As A Nightmare on Elm Street 4: The Dream Master begins, I realize I don’t really remember this movie. I know I’ve seen it, because I watched all of these movies on video in the 90s. It seems to begin with shared nightmares continuing without Freddy, which is an interesting idea. Joey, Kincaid and Kristen from the previous film in the series are back. Kristen is no longer played by Patricia Arquette...
Speaking of which, I haven’t mentioned the big names that are in all of these slasher films. Kevin Bacon in Friday the 13th, Dennis Hopper in The Texas Chainsaw Massacre 2, Patricia Arquette and Laurence (billed as Larry) Fishburne in A Nightmare on Elm Street 3: Dream Warriors.
(Ha, dog’s name is Jason. Wrong series.)
Johnny Depp in A Nightmare on Elm Street, Corey Feldman in Friday the 13th: The Final Chapter. And of course Jamie Lee Curtis in Halloween. All who went on to more mainstream success.
Nice shot when Kristen’s mother drugged her so she’d sleep. The camera spins and even goes upside-down for a bit. As disorienting for us as for her.
Burying a bunch of Freddy’s victims next to each other seems sort of... wrong to me.
Weird sidenote: people don’t get gravemarkers that fast. Kincaid died like yesterday and Kristen just died. It’s common in movies and TV shows to have gravemarkers almost immediately, but it is not realistic.
The Final Girls in these last couple Nightmare movies make me want to revisit gender again—bring in some Clover (1988, 1992), some Christensen (2011), some Rieser (2001)... But, not tonight. Like that night about a week ago, watching the original A Nightmare on Elm Street, I am tired. It’s been a long week. Teaching a couple public speaking classes, plus coaching forensics, plus grad school—it’s tiring stuff. I do ok through the week, but it catches up. Got work to do on my thesis in the next few weeks as well—going forward with my prospectus related to this blog (or at least the earlier version of it)...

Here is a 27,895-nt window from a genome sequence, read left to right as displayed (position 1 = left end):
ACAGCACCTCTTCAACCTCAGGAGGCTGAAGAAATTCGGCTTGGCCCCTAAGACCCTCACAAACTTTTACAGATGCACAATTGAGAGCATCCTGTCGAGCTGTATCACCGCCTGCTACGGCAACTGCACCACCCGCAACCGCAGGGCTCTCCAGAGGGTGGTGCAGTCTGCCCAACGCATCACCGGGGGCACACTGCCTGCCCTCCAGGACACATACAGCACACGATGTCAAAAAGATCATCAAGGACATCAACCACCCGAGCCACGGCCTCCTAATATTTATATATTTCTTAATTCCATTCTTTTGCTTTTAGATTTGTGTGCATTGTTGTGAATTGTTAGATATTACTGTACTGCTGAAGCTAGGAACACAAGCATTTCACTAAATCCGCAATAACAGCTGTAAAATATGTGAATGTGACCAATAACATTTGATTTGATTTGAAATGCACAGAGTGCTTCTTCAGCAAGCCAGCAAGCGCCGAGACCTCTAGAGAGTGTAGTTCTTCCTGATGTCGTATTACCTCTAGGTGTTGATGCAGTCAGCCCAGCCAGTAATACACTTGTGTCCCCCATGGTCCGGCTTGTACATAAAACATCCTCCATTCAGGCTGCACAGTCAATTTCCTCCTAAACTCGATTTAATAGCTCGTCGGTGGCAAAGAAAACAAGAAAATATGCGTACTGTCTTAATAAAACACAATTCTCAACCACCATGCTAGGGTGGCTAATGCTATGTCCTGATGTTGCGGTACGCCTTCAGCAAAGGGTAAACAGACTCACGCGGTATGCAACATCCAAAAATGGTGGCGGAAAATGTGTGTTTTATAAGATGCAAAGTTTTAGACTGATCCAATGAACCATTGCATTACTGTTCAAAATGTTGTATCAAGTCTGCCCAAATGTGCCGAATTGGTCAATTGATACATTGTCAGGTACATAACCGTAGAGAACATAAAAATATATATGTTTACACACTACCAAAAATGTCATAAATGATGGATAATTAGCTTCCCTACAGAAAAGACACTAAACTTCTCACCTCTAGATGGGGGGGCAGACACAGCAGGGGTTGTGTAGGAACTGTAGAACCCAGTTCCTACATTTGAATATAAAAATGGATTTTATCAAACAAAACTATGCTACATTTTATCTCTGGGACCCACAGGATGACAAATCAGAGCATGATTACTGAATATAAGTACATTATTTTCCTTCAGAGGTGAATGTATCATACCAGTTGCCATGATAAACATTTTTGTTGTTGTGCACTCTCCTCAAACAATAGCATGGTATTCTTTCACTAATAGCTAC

Turning to violence to defeat Freddy—that’s not gonna work. It’s too... masculine. Use of the bug zapper thingy, on the other hand... That’s a little more cerebral. I both love and hate how the Nightmare movies seem to be making all of this stuff up as they go. Childish rhymes, brand new ideas (the titular Dream Master)...
Freddy getting pulled apart by tiny little people inside him—awesome visual, especially for what looks to be all practical effects.
But, what none of these characters understand is, of course you can’t defeat an idea. And, Freddy is really only just that, an idea. You can’t stop a nightmare as long as you’re afraid. At the end of each of these films, you get the sense of the fear being lifted away, but ultimately, it’s part of the human condition. Fear, I mean. Freddy tells Alice that he’s eternal, and he’s not wrong.
I can’t wait to get to New Nightmare.